Renault Clio 1.4 Dynamique

27 Sep, 2006 1:00am
Strong engine, chic, big cabin, safety, M-way refinement, sharp handling, best performance and ride
Poor residuals, odd steering assistance, costly servicing, notchy box, quality doesn’t match the Corsa’s

Renault's Clio has cleaned up in our recent group tests. But how will it compare in this company?

The Clio is our current supermini class favourite. Since its launch, it has won every group test it’s taken part in, and was crowned Best Supermini at the Auto Express New Car Honours 2006 (Issue 915). A major factor in its success is its styling – the Renault is a great-looking car.

That’s some achievement on the part of the firm’s designers, as the Clio has the longest wheel­base on test – only the Yaris is taller and only the 207 longer. So it hides its size very well, managing to avoid the MPV appearance of some class rivals and giving it the most visual appeal here.

These dimensions certainly help interior space, as the Clio provides rear passenger room on a par with the Corsa’s. And thanks to the front seats’ clever sliding and tilting movement, access to the back chairs couldn’t be easier. What’s more, the 288-litre boot is the biggest here, the rear seats split 60/40 and the bench tumbles to give a flat load area, so practicality can’t be faulted.

Up front, the driving position is good, with a wide range of movement on the steering wheel and seat. However, there isn’t as much knee room as in the 207 or Corsa, so taller people will find their legs rubbing on the dashboard. Renault also charges £275 for steering wheel reach adjust­ment, which strangely comes as an option with the hands-free entry keycard.

We really like the soft-touch material used to trim the dash; you have to opt for the Dynamique spec or above to get it, but it gives the Clio an upmarket, clean and modern ambience. In fact, the whole cabin layout is more stylish than the Vaux­hall’s, with attractive touches such as the roller ball controls for the air vents and the clear dials. Ergo­nomically it’s very well executed, visibility is good, and the Renault is comfortable on long trips.

The ride is one of the reasons for this; the Clio glides over bumps which would unsettle rivals, and it remains composed at all times. It’s also more nimble through corners than the Corsa, offering greater involvement and agility. The brakes are strong, too, stopping the car from 60mph in 36.8 metres, and have plenty of feel.

It’s a shame, then, that the steering is so artificial. Although turn-in is sharp and more responsive than on the Corsa, the power assistance makes the wheel light, and either side of the straight ahead there’s a sudden increase in weighting.

But this isn’t enough to stop you enjoying the superb chassis on a twisty road. Motorway refinement is also better than any rival’s, and to complete the package the light controls mean relaxing progress in town. The gearbox feels slack, but the 98bhp 1.4-litre engine is the most powerful here. It’s the quickest to rev and keenest to perform – and this showed at the test track. Despite being 56kg heavier than the Corsa, the Clio was quickest from 0-60mph and had the fastest in-gear response. Add refinement on a par with the Vaux­hall, and this engine is the pick of the bunch.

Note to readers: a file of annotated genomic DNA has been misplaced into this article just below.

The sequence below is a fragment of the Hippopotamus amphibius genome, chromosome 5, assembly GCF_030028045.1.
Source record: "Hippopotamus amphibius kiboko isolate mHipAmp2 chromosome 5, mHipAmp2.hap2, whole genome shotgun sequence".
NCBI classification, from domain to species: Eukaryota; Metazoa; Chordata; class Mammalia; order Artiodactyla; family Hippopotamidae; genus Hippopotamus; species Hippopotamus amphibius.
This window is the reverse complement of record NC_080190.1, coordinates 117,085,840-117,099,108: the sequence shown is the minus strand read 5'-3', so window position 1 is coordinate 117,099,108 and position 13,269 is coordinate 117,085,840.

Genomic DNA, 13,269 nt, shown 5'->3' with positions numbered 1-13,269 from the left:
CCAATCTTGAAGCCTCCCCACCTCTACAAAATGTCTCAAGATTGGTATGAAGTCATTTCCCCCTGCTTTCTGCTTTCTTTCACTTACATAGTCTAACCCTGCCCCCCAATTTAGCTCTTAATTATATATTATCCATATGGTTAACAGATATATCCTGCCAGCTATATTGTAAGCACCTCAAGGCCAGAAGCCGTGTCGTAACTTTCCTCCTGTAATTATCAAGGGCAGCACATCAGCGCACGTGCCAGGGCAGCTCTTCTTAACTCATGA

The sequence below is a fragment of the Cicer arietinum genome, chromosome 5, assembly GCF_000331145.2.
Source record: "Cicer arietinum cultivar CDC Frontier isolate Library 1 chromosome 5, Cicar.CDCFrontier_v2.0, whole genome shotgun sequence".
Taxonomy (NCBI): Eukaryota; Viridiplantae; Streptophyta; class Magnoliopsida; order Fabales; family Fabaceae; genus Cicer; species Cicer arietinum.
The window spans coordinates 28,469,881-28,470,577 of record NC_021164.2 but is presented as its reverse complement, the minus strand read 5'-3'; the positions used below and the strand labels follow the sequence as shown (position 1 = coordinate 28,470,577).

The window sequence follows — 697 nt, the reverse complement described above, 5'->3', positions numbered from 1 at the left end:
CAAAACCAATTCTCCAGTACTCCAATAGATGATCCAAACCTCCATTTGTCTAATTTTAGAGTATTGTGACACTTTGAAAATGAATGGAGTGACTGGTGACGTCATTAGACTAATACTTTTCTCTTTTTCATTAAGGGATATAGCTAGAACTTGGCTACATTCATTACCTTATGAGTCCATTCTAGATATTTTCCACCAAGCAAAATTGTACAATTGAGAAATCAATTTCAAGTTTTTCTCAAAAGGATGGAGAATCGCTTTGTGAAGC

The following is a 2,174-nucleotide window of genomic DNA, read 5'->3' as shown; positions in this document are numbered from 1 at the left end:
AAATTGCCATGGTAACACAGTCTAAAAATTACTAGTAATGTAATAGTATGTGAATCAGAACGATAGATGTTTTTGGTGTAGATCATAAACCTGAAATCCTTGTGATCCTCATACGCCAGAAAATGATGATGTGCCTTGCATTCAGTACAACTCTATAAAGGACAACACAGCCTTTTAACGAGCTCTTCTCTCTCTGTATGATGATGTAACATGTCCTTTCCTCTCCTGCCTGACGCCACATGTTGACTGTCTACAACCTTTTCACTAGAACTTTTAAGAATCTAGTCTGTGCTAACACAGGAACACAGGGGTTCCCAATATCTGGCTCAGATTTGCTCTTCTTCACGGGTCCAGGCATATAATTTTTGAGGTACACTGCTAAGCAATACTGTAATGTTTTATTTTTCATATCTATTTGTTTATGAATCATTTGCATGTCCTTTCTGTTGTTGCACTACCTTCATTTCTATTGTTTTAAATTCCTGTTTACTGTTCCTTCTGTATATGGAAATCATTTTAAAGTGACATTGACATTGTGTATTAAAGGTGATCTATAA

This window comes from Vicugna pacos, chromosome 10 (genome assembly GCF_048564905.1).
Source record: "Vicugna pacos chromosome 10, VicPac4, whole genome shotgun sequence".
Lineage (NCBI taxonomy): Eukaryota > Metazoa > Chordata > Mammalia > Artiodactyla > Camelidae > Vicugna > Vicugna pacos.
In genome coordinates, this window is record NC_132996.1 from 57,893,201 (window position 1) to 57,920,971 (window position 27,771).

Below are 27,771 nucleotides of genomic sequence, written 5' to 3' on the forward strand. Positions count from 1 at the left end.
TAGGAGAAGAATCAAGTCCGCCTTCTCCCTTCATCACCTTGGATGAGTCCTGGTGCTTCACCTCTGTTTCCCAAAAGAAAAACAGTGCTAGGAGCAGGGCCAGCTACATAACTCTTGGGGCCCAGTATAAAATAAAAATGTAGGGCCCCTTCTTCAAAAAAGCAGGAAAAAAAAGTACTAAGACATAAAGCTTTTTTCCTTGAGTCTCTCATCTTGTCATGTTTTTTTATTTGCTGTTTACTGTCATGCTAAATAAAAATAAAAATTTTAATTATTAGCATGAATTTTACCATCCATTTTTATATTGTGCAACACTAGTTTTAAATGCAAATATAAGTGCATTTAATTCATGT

As you’d expect from a Renault, safety kit is impressive; you get eight airbags as standard, and stability control is a £300 option. But the car sits one insurance group higher than the Corsa, while the standard alloy wheels measure 15 inches compared to the Vauxhall’s 16-inch rims.

So the Clio remains a very strong all-rounder. The question is whether it’s still good enough to hold off the challenge of the new Vauxhall.


Price: £10,935
Model tested: Renault Clio 1.4 Dynamique
Chart position: 1
WHY: Our current class favourite, the Clio comes in Extreme, Express­ion, Dynamique and Dynamique S trims in three-door guise. There’s a choice of six engines, plus the top-of-the-range Renault­sport 192 hot hatch. Here we try the 1.4 Dynam­ique A/C, which is priced at £10,935 – that’s £160 less than the Corsa.


Renault’S Clio was even more frugal –averaging 36.6mpg. It has the biggest tank, too, and at a decent 443 miles, the longest range of the five.


The Clio has an estimated 39.1 per cent retained value; almost identical to the Fiesta. That’s disappointing for a car which is still relatively new.


Not only is the Yaris the cheapest to service, its dealers came fourth in Driver Power. Yet 10,000-mile gaps mean more regular trips to the garage.

Key specs

Clio’s suspension set-up combines stable handling and a lively chassis with a very composed ride. Refinement is also a major strong point – indeed, only the Vauxhall can match Renault for comfort.